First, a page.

“I wanted to be a singer since I was a child, but the hunger and drive for it escalated when I saw Lady Gaga perform on her Monster Ball Tour,” says 18-year-old artist Trevor Moran (@trevormoran), who has since gone on to record two EPs and garner a following of loyal online fans. “The proudest moments of my career are when my fans tell me I inspire them to be their authentic selves,” says Trevor, who believes #KindComments are all about love, respect and, of course, kindness. “The most memorable kind comments I’ve ever received were the ones I got the day I came out online,” says Trevor. “People all over the world were showing me great acceptance. It brought tears to my eyes.” It’s June, and in many countries that means it’s time to celebrate #Pride2017. Join the celebration by adding your own #KindComments that uplift you and others in the LGBTQ community.
Actor Corey Fogelmanis (@coreyfogelmanis) has been performing since he was 6 years old, but it was around age 10 that it all really clicked. “I knew then that I wanted acting to be more than just a hobby,” says the 17-year-old California native, who’s spent the past decade performing onstage and on TV. Each setting brings its own set of rewards and challenges, but after working on a sitcom for the last three years, Corey is excited to take his acting chops back to the theater. “I love the intimacy of it, and that the audience and cast alike can experience something together that’s unique to a moment in time,” he says. “When it’s over, it’s over; it can only live on in our memories.” As someone who’s spent much of his life in the spotlight, Corey is no stranger to the power of #KindComments. “To me, it’s about people going out of their way to spread positivity and build others up,” he says. Join in by sharing your #KindComments — empowering comments that uplift you and others in the community.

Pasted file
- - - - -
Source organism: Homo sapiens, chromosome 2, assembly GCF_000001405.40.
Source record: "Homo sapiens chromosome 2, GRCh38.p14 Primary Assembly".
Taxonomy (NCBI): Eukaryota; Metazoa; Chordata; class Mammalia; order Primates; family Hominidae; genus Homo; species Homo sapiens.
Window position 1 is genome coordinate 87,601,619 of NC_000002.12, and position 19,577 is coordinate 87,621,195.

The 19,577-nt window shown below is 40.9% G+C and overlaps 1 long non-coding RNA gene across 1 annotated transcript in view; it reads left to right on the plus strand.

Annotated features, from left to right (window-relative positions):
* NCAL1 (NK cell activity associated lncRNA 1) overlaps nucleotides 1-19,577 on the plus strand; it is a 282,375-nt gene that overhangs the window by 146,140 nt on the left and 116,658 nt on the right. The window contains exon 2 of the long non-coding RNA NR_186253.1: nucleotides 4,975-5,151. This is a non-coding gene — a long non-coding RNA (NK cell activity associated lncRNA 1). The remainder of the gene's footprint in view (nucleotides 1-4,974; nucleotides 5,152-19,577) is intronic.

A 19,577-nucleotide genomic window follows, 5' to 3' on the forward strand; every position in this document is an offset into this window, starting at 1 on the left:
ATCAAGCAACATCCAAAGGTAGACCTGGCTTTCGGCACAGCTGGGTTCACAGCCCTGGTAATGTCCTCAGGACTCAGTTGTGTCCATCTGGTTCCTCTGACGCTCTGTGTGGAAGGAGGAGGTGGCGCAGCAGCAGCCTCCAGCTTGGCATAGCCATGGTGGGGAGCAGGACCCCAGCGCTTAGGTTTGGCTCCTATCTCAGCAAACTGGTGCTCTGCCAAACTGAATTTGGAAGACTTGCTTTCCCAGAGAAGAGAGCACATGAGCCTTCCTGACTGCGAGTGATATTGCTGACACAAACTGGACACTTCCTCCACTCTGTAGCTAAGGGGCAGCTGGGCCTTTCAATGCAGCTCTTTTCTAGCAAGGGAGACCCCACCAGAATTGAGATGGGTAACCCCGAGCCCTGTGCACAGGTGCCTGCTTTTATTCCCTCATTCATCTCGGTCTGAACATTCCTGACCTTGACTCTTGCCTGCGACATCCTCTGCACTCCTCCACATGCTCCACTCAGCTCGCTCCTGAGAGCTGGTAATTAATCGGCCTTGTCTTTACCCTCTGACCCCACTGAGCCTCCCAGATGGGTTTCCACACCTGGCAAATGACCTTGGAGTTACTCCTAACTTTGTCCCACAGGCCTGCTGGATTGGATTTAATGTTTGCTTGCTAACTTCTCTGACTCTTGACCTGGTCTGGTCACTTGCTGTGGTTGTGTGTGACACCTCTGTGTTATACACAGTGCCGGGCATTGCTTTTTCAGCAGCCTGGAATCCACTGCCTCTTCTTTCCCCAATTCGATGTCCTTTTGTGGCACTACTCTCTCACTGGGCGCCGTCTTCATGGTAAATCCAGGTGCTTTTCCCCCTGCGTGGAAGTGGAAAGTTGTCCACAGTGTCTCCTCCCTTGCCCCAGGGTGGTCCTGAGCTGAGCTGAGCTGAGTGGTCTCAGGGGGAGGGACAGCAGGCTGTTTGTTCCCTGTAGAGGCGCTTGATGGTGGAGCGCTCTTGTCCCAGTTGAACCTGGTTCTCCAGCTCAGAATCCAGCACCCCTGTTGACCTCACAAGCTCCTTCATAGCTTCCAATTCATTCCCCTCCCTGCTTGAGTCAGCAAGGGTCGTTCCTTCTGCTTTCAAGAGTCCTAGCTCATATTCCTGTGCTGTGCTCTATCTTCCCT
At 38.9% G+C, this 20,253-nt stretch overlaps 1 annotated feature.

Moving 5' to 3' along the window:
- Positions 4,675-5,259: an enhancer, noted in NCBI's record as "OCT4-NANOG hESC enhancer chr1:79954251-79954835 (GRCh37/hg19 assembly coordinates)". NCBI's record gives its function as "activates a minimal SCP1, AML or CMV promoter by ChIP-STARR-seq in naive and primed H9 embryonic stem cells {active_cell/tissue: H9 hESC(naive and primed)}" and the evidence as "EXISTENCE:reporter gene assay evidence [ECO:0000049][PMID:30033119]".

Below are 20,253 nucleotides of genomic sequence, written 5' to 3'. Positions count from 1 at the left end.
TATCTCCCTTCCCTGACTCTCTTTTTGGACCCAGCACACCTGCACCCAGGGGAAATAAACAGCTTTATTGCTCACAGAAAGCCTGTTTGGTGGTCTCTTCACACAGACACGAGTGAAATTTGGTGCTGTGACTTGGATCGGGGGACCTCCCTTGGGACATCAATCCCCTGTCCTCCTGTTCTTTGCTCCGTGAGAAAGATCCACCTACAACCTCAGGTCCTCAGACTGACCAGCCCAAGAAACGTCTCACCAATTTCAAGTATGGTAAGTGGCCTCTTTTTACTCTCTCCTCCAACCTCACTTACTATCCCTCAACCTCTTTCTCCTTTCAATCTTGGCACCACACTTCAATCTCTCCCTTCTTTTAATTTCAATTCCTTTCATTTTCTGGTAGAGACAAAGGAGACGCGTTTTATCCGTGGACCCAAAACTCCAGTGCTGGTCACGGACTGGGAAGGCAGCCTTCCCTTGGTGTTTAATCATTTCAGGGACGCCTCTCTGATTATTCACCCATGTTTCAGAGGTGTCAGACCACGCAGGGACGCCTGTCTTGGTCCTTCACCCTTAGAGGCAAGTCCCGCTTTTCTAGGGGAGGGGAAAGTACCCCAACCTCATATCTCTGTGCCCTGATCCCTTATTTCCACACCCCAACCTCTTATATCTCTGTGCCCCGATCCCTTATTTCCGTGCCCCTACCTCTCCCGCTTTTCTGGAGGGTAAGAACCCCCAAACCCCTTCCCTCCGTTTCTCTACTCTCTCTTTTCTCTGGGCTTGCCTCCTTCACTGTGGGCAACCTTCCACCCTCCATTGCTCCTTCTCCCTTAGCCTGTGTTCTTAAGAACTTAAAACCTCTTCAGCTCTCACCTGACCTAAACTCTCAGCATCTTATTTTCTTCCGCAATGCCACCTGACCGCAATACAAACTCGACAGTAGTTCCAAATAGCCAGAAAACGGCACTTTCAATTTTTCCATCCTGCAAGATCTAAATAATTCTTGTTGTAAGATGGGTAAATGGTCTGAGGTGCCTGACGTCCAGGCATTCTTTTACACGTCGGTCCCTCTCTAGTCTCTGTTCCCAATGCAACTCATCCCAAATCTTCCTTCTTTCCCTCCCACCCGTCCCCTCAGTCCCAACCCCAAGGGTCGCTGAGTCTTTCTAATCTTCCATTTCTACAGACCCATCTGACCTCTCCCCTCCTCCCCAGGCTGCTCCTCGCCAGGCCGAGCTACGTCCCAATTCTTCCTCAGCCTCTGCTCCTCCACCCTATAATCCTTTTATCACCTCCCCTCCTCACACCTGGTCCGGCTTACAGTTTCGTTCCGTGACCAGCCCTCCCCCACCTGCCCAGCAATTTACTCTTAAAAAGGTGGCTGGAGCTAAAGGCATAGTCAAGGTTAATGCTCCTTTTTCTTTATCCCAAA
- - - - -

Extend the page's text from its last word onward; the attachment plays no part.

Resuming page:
The only mystery behind the popularity of Mike Chau’s (@foodbabyny) pictures is why no one came up with the simple equation — food + babies — sooner. So, what inspired Mike to pose his son, Matt, and his daughter, Samantha, with delicious-looking foods around New York City? Mike’s answer is simple: boredom. “Right after Matt was born, we didn’t go out very often,” says Mike. “We ordered a lot of takeout and ate at home. I was taking pictures, but it was getting boring. Same photos of Matt, same foods. Then I thought it would be fun to combine them. I figured if there was a shot of food with a cute kid behind it, it might be more interesting.” Judging by the response — Mike and his family are often recognized on the street by well-wishers — he was right. But the best part? The family time. “It’s just great that we can do this together, as a family, because we all love it.” Watch our Instagram story now to eat some tasty treats with Mike and his family this #FathersDay. Photo by @foodbabyny
As the dad of four children ranging in age from 15 to 5, photographer Rob Yaskovic (@robyaskovic) enjoys untold opportunities for capturing informal family portraits — with “enjoys” being the operative word. “Every day, I’m taking photos,” Rob says. “Every day, I’m thinking about photos, and my children end up in my pictures because I’m around them so often. When you have four kids with crazy schedules, that’s your life. Fortunately for me, it also happens to be pretty exciting.” At 38 years old, Rob has been a working photographer — five years at a New Jersey newspaper, then freelancing for magazines, shooting weddings and other gigs — for almost half his life. Explaining his passion for the craft of picture-taking, Rob cites another longtime pastime that has given him pleasure through the years: fly fishing. “It’s about the decisive moment. When you’re trout fishing, drifting a dry fly, you hold your breath, waiting for the strike. It’s like that with photography, too. It’s about eternal hope. You’re always hoping something amazing is going to happen on the river, or in front of your camera. And sometimes, if you’re lucky, it does.” Photos by @robyaskovic